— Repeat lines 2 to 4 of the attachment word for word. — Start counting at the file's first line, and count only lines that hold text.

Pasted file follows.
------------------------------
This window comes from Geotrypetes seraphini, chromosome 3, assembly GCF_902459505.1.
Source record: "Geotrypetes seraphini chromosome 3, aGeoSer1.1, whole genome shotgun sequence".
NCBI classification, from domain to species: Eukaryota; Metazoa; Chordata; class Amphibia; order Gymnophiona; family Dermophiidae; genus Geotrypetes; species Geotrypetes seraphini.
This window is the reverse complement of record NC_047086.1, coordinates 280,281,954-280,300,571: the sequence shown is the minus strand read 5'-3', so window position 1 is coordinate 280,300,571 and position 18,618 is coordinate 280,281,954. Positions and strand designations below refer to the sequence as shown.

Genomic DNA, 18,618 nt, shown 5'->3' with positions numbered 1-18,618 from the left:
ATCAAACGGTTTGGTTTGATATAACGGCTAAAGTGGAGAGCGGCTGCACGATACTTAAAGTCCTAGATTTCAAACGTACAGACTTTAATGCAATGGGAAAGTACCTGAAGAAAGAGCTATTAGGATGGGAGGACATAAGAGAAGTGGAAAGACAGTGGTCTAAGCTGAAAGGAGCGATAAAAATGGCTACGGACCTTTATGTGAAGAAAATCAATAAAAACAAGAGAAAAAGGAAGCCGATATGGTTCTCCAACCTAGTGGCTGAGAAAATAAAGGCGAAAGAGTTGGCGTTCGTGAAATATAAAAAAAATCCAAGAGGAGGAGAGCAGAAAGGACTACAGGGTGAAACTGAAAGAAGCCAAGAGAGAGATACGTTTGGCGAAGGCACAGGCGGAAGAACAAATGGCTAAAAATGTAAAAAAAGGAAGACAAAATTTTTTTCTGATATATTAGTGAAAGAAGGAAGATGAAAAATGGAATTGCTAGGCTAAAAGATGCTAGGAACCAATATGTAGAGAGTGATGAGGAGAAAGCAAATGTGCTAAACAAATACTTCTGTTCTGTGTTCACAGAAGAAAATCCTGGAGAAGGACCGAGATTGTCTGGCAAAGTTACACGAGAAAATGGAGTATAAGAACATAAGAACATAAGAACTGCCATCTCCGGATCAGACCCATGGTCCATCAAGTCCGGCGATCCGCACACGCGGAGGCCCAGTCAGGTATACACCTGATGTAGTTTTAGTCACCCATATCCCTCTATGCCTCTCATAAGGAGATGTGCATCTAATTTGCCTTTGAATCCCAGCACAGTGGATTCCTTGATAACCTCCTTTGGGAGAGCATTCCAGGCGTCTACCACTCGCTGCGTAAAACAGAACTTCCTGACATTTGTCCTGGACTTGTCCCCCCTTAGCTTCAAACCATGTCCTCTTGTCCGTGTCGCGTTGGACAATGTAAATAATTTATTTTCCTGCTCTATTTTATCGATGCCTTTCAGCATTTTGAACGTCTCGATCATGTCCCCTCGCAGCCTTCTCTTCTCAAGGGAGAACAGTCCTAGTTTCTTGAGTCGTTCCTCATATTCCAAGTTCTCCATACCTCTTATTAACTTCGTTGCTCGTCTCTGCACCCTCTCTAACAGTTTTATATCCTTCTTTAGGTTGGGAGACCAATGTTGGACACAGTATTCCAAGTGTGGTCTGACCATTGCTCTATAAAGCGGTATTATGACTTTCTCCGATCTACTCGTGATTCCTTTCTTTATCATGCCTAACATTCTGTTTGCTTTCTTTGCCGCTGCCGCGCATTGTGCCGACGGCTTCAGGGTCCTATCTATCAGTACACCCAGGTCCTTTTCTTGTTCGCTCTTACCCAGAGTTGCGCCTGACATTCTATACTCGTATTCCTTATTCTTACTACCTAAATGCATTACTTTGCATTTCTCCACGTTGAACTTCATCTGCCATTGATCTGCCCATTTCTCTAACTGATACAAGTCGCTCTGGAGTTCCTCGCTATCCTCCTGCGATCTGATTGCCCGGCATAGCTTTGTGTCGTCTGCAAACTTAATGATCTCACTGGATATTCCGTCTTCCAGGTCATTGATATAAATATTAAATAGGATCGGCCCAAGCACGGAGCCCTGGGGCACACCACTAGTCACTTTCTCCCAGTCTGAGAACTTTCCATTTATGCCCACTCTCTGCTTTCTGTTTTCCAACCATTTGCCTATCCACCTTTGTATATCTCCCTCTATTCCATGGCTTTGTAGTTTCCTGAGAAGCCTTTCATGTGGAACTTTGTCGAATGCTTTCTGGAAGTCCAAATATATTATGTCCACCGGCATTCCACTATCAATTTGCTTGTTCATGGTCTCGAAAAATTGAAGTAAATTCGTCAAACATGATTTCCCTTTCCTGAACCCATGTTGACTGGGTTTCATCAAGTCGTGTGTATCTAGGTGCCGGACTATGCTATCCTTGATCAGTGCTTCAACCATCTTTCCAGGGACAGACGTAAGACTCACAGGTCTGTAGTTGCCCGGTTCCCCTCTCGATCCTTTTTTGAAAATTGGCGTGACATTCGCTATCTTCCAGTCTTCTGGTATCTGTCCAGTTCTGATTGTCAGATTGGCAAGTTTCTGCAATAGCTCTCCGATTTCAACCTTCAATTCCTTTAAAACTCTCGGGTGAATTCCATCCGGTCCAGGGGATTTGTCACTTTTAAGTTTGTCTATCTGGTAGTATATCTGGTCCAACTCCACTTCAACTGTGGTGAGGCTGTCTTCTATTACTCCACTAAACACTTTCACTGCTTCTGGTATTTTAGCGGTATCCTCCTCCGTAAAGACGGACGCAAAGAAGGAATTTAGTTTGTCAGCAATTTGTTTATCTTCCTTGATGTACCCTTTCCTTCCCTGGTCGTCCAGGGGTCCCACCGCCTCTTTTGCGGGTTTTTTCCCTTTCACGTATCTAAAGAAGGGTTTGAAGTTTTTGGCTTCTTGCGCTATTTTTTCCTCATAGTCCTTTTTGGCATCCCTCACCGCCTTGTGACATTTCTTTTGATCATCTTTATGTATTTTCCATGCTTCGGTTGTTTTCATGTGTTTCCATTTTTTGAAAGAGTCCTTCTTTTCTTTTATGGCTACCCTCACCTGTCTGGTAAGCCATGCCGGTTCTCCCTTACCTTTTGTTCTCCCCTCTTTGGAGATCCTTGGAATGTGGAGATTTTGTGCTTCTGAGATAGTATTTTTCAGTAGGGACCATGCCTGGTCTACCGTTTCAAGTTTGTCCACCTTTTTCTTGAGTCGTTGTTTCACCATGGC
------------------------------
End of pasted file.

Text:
Source record: "Geotrypetes seraphini chromosome 3, aGeoSer1.1, whole genome shotgun sequence".
NCBI classification, from domain to species: Eukaryota; Metazoa; Chordata; class Amphibia; order Gymnophiona; family Dermophiidae; genus Geotrypetes; species Geotrypetes seraphini.
This window is the reverse complement of record NC_047086.1, coordinates 280,281,954-280,300,571: the sequence shown is the minus strand read 5'-3', so window position 1 is coordinate 280,300,571 and position 18,618 is coordinate 280,281,954. Positions and strand designations below refer to the sequence as shown.